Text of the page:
MTU Aero Engines sees good progress being made by the EUMET consortium towards its goal of developing a new military engine for the New Generation Fighter (NGF) being developed by France, Germany and Spain and has proposed two initial powerplant concepts.
Part of the overarching tri-national Future Combat Air System (FCAS) programme, the calmness at EUMET contrasts sharply with the early stages of the NGF work which were marked by bickering between Airbus Defence & Space and Dassault Aviation over workshare.
Comprising MTU and Safran, with ITP as a partner – representing Germany, France and Spain, respectively – EUMET has already begun working on design concepts for the powerplant, says Michael Schreyogg, chief programme officer at the Munich-based firm.
While noting that specific details of the engine remain classified, Schreyogg says the architectures of the two concepts proposed differ sharply: one is conventional and the other is adaptive, he said at the Dubai air show.
The latter has a “bigger advantage over the conventional [design]”, he says: “I think this will be the eventual configuration to be selected by the customers.”
Equally, no details of the afterburning engine’s proposed power output can be disclosed, but Schreyogg says it its thrust range “goes higher” than that of either the Safran M88 or Eurojet EJ200, respectively powering the Dassault Rafale and Eurofighter Typhoon. The M88 is rated at 16,500lb (71kN)-thrust, while the EJ200 puts out 17,500lb.
Current development activities under EUMET’s Phase 1B contract are focused on technology maturation, including of advanced materials, alongside aircraft integration studies. Power management also continues to be an area of focus given the high energy demands of a sixth-generation combat aircraft.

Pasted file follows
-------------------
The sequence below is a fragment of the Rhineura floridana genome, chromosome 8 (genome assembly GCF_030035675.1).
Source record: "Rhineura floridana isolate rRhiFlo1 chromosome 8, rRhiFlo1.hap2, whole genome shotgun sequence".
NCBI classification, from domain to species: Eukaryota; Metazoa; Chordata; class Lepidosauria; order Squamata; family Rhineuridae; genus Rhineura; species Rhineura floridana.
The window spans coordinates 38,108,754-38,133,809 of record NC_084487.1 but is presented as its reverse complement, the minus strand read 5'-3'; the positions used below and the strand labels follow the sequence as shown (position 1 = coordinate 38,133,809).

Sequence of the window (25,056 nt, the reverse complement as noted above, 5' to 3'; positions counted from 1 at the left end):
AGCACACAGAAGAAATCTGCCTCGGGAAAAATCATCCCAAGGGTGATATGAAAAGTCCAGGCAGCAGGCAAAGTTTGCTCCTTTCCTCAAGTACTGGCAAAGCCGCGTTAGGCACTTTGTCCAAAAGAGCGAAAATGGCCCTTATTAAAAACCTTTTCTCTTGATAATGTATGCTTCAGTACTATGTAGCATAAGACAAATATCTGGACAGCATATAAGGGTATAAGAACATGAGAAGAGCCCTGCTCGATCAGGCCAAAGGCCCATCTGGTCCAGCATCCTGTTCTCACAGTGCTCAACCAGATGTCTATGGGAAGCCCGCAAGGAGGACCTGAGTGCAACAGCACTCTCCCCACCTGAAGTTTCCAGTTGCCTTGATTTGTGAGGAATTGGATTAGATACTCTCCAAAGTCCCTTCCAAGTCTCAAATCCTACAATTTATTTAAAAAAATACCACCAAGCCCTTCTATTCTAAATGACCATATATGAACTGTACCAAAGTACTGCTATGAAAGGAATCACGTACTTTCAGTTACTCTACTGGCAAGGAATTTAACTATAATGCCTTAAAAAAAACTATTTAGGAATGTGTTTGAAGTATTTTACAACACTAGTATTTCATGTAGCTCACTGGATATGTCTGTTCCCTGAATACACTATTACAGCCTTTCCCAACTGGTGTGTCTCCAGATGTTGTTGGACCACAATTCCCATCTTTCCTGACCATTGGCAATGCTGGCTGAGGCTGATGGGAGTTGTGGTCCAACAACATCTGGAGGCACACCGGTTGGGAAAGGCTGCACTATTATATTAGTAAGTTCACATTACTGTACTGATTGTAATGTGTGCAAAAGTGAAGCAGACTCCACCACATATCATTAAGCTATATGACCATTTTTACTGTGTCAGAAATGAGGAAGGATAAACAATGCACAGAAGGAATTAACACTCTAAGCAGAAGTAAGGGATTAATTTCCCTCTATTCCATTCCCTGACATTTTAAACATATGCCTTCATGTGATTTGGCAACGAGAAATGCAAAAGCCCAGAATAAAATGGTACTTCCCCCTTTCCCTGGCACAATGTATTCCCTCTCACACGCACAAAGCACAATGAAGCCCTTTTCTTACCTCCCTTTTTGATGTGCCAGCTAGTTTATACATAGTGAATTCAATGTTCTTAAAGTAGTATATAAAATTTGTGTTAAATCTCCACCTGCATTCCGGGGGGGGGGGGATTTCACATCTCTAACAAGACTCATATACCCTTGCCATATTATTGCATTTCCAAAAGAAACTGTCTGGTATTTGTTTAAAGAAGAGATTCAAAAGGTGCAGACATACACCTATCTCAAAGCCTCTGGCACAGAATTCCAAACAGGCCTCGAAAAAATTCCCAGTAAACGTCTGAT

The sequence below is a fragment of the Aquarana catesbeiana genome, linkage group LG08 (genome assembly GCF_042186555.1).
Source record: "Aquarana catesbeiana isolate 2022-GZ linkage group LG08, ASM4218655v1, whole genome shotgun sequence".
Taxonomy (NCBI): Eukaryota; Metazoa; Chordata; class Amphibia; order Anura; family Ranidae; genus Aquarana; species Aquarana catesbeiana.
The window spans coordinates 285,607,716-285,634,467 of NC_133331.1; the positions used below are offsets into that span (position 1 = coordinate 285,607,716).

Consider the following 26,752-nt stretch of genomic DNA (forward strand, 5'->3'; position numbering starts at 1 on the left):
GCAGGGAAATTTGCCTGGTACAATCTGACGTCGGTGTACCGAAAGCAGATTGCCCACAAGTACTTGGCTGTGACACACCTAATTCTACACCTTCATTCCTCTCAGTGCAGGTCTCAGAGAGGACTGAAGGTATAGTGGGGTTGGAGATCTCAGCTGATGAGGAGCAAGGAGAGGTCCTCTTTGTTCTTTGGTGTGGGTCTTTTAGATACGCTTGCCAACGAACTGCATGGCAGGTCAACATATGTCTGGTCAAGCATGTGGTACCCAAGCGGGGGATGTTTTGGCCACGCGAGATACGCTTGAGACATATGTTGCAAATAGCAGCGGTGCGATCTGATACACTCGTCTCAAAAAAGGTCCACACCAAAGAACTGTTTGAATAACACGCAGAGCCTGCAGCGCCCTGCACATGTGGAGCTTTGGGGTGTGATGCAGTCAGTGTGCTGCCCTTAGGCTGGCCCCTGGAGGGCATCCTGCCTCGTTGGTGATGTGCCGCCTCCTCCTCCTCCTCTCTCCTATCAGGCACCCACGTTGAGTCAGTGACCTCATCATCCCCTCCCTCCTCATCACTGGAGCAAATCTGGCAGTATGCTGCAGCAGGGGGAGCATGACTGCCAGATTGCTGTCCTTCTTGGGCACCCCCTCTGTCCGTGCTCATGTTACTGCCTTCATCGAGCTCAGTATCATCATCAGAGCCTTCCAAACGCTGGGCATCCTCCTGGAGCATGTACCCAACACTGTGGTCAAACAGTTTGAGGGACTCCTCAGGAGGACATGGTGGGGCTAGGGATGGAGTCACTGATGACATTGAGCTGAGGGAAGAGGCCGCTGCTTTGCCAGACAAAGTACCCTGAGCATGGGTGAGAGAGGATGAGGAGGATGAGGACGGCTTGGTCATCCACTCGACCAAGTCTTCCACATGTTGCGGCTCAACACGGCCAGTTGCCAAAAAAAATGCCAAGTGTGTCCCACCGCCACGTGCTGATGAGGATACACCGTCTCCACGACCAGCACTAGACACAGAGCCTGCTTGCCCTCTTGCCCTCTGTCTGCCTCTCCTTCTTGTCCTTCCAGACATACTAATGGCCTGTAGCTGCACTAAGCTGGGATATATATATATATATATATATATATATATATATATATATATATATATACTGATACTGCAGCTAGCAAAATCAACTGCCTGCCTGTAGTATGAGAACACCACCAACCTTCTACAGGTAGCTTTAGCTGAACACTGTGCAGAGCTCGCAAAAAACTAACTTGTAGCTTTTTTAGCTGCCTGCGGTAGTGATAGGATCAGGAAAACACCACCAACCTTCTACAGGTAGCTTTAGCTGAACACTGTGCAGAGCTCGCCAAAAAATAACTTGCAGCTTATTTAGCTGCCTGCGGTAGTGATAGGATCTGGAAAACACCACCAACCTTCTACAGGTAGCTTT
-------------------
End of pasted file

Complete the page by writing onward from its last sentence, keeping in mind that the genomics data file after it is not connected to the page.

The current contract runs until April 2026, but Schreyogg is anxious to obtain sign off for the next stage of work, which will cover the development of a ground-test demonstrator.
“We are really pushing that [the nations] get this under contract in 2024,” he says.
With the Dassault-led NGF demonstrator to be powered by the M88, EUMET does not need to deliver prototypes to support flight testing until the 2030s. “That’s when the first prototype engines will be ready,” he says.
Work on the engine is divided equally between the EUMET partners: MTU is responsible for the front section (the fan and low-pressure compressor), Safran the hot section, afterburner and control system, and ITP the low-pressure turbine and nozzle. Safran will also lead the engine’s overall design and integration, while MTU is in charge of service activities.
Meanwhile, MTU and Safran Helicopter Engines (SHE) are progressing their plans to form a new joint venture to develop a next-generation turboshaft engine for military rotorcraft applications.
Revealed at the Paris air show in June, the joint venture will be based at SHE’s headquarters in Pau in southern France, and run by a chief executive from MTU.
Schreyogg hopes to have the joint venture formalised by the turn of the year, including settling on a name.
However, anyone hoping the business will have a snappy brand are likely to be disappointed: “I don’t care too much about the name – I’m happier with the partnership with Safran.”